The chi-chi of Ginkgo biloba L. are cylindrical woody structures that grow downwards from the branches and trunks of old trees, eventually entering the soil where they give rise to adventitious shoots and roots. Examination of segments of young chi-chi taken from a mature ginkgo tree revealed an internal woody portion with irregular growth rings of tracheid-containing secondary xylem covered by a vascular cambium and bark. The cambium was composed of both fusiform cells and parenchymatous ray cells. Near the tip of the chi-chi, these two types of cambial cells had orientations ranging between axial, radial and circumferential with respect to the cylindrical form of the chi-chi. The xylem rays and tracheids that derived from the cambium showed correspondingly variable orientations. Towards the base of the chi-chi, the fusiform cells and young tracheids were aligned parallel to the axis, indicating that the orientation of the cambial cells in basal regions of the chi-chi gradually became normalised as the tip of the chi-chi extended forwards. Nevertheless, in such basal sites, tracheids near the centre of the chi-chi showed variable orientations in accordance with their mode of formation during the early stages of chi-chi development. The initiation of a chi-chi is proposed to derive from a localised hyperactivity of vascular cambial-cell production in the supporting stem. The chi-chi elongates by tip growth, but it does so in a manner different from organ growth driven by an apical meristem. It is suggested that the chi-chi of Ginkgo is an “evolutionary experiment” that makes use of the vascular cambium, not only for its widening growth but also for its elongation.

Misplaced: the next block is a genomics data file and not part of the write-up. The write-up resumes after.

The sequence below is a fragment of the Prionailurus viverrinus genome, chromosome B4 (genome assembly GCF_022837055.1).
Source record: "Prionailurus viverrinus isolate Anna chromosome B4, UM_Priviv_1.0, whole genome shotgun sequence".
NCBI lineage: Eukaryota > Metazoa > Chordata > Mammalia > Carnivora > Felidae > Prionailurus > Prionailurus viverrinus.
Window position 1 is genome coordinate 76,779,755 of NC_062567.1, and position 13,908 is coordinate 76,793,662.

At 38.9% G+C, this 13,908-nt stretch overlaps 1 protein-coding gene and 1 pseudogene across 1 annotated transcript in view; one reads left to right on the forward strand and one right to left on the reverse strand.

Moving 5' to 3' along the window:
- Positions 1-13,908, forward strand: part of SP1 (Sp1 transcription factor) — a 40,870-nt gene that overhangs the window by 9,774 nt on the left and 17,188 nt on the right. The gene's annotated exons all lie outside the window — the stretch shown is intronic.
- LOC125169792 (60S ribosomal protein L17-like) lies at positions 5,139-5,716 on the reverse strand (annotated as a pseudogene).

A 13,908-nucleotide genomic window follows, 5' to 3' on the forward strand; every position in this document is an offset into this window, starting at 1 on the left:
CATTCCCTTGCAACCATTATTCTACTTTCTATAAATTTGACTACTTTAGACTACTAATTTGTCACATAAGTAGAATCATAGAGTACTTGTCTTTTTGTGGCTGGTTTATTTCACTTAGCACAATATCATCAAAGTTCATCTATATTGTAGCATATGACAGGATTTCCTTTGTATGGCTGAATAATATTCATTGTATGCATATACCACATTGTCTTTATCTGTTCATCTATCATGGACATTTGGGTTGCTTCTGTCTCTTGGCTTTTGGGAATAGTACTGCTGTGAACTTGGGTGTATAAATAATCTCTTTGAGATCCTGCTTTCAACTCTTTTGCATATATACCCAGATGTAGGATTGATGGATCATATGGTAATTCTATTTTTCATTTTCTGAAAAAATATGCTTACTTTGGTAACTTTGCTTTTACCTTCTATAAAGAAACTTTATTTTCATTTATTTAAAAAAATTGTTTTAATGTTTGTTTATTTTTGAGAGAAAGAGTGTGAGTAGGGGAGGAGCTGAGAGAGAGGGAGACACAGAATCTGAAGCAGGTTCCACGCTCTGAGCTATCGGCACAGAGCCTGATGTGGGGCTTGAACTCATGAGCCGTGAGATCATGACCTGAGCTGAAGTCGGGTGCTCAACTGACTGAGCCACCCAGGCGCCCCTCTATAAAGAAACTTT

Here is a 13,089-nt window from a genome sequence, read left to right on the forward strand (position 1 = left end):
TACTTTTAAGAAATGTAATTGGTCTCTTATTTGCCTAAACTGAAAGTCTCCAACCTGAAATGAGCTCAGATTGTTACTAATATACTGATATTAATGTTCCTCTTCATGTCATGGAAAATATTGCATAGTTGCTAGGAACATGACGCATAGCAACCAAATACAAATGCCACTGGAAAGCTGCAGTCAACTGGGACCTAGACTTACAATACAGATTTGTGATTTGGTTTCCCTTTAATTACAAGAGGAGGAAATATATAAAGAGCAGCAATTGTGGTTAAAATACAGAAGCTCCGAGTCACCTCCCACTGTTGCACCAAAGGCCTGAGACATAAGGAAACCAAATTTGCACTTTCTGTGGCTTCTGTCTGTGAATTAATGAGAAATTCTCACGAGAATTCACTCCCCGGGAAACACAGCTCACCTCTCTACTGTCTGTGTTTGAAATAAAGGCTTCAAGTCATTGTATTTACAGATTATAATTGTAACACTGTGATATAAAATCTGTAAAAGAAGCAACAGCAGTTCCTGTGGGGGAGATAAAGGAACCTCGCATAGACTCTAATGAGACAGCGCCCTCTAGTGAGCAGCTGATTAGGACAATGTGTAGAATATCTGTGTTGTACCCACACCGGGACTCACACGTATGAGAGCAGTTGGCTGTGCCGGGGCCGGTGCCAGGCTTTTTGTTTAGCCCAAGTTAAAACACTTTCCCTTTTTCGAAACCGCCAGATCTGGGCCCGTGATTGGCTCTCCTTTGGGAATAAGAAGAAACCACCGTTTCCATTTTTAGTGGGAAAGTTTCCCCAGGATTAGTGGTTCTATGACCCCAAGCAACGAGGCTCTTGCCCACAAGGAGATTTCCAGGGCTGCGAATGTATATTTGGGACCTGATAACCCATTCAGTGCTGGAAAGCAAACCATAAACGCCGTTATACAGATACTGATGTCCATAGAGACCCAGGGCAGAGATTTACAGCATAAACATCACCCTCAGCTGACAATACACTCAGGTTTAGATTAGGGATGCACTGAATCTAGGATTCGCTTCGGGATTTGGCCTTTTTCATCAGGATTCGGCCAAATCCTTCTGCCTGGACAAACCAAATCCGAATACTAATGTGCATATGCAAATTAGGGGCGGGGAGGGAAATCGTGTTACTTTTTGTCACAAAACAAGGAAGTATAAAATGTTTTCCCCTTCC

|Translated title of the contribution||The anatomy of the chi-chi of Ginkgo biloba suggests a mode of elongation growth that is an alternative to growth driven by an apical meristem|
|Pages (from-to)||269 - 280|
|Number of pages||12|
|Journal||Journal of Plant Research|
|Publication status||Published - Mar 2007|